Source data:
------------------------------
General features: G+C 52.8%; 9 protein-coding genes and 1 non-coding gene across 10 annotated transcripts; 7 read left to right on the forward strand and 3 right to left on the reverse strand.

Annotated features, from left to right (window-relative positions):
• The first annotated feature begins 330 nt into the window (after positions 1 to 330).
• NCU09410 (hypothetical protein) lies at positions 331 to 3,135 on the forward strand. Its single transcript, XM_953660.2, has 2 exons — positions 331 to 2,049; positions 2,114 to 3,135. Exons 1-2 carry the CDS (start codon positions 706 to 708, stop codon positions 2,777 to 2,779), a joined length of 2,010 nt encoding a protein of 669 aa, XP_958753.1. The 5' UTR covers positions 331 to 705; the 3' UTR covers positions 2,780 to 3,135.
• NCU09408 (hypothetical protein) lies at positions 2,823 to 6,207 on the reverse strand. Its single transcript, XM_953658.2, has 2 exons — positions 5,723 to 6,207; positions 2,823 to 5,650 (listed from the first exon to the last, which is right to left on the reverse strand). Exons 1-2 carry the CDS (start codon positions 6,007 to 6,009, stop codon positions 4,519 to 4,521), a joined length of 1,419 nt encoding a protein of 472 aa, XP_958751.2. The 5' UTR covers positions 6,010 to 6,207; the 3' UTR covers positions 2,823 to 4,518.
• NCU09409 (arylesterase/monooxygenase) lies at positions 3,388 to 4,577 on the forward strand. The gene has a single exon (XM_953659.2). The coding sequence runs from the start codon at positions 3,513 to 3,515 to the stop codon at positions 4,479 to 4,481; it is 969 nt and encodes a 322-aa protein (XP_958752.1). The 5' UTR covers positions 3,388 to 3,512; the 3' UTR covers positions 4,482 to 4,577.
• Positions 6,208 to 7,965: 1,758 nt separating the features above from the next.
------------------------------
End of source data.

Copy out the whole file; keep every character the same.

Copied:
General features: G+C 52.8%; 9 protein-coding genes and 1 non-coding gene across 10 annotated transcripts; 7 read left to right on the forward strand and 3 right to left on the reverse strand.

Annotated features, from left to right (window-relative positions):
• The first annotated feature begins 330 nt into the window (after positions 1 to 330).
• NCU09410 (hypothetical protein) lies at positions 331 to 3,135 on the forward strand. Its single transcript, XM_953660.2, has 2 exons — positions 331 to 2,049; positions 2,114 to 3,135. Exons 1-2 carry the CDS (start codon positions 706 to 708, stop codon positions 2,777 to 2,779), a joined length of 2,010 nt encoding a protein of 669 aa, XP_958753.1. The 5' UTR covers positions 331 to 705; the 3' UTR covers positions 2,780 to 3,135.
• NCU09408 (hypothetical protein) lies at positions 2,823 to 6,207 on the reverse strand. Its single transcript, XM_953658.2, has 2 exons — positions 5,723 to 6,207; positions 2,823 to 5,650 (listed from the first exon to the last, which is right to left on the reverse strand). Exons 1-2 carry the CDS (start codon positions 6,007 to 6,009, stop codon positions 4,519 to 4,521), a joined length of 1,419 nt encoding a protein of 472 aa, XP_958751.2. The 5' UTR covers positions 6,010 to 6,207; the 3' UTR covers positions 2,823 to 4,518.
• NCU09409 (arylesterase/monooxygenase) lies at positions 3,388 to 4,577 on the forward strand. The gene has a single exon (XM_953659.2). The coding sequence runs from the start codon at positions 3,513 to 3,515 to the stop codon at positions 4,479 to 4,481; it is 969 nt and encodes a 322-aa protein (XP_958752.1). The 5' UTR covers positions 3,388 to 3,512; the 3' UTR covers positions 4,482 to 4,577.
• Positions 6,208 to 7,965: 1,758 nt separating the features above from the next.